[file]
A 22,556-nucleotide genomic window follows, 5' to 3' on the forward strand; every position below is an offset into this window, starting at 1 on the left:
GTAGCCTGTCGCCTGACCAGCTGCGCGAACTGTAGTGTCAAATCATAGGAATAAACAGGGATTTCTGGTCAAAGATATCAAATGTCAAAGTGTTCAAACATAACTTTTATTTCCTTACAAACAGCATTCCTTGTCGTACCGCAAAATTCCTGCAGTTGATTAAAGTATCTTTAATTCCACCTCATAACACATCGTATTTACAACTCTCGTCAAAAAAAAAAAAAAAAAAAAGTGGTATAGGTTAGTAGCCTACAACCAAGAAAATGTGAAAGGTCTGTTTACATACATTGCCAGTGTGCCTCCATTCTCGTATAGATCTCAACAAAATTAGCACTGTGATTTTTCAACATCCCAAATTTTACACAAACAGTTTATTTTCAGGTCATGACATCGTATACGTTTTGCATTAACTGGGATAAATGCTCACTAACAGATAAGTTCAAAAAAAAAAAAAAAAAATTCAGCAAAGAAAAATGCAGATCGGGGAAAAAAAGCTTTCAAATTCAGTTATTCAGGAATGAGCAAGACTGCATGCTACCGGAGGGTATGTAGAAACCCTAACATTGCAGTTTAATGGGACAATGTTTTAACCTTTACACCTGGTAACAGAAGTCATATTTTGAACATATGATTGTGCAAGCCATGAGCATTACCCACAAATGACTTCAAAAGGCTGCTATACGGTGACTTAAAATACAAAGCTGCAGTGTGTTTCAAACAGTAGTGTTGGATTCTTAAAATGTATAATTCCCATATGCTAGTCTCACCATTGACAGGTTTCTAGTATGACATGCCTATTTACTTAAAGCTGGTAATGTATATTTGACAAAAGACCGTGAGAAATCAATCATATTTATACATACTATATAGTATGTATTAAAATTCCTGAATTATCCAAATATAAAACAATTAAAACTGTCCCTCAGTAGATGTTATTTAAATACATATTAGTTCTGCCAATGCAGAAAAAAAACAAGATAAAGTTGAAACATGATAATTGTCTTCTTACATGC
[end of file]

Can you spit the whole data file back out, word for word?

A 22,556-nucleotide genomic window follows, 5' to 3' on the forward strand; every position below is an offset into this window, starting at 1 on the left:
GTAGCCTGTCGCCTGACCAGCTGCGCGAACTGTAGTGTCAAATCATAGGAATAAACAGGGATTTCTGGTCAAAGATATCAAATGTCAAAGTGTTCAAACATAACTTTTATTTCCTTACAAACAGCATTCCTTGTCGTACCGCAAAATTCCTGCAGTTGATTAAAGTATCTTTAATTCCACCTCATAACACATCGTATTTACAACTCTCGTCAAAAAAAAAAAAAAAAAAAAGTGGTATAGGTTAGTAGCCTACAACCAAGAAAATGTGAAAGGTCTGTTTACATACATTGCCAGTGTGCCTCCATTCTCGTATAGATCTCAACAAAATTAGCACTGTGATTTTTCAACATCCCAAATTTTACACAAACAGTTTATTTTCAGGTCATGACATCGTATACGTTTTGCATTAACTGGGATAAATGCTCACTAACAGATAAGTTCAAAAAAAAAAAAAAAAAATTCAGCAAAGAAAAATGCAGATCGGGGAAAAAAAGCTTTCAAATTCAGTTATTCAGGAATGAGCAAGACTGCATGCTACCGGAGGGTATGTAGAAACCCTAACATTGCAGTTTAATGGGACAATGTTTTAACCTTTACACCTGGTAACAGAAGTCATATTTTGAACATATGATTGTGCAAGCCATGAGCATTACCCACAAATGACTTCAAAAGGCTGCTATACGGTGACTTAAAATACAAAGCTGCAGTGTGTTTCAAACAGTAGTGTTGGATTCTTAAAATGTATAATTCCCATATGCTAGTCTCACCATTGACAGGTTTCTAGTATGACATGCCTATTTACTTAAAGCTGGTAATGTATATTTGACAAAAGACCGTGAGAAATCAATCATATTTATACATACTATATAGTATGTATTAAAATTCCTGAATTATCCAAATATAAAACAATTAAAACTGTCCCTCAGTAGATGTTATTTAAATACATATTAGTTCTGCCAATGCAGAAAAAAAACAAGATAAAGTTGAAACATGATAATTGTCTTCTTACATGC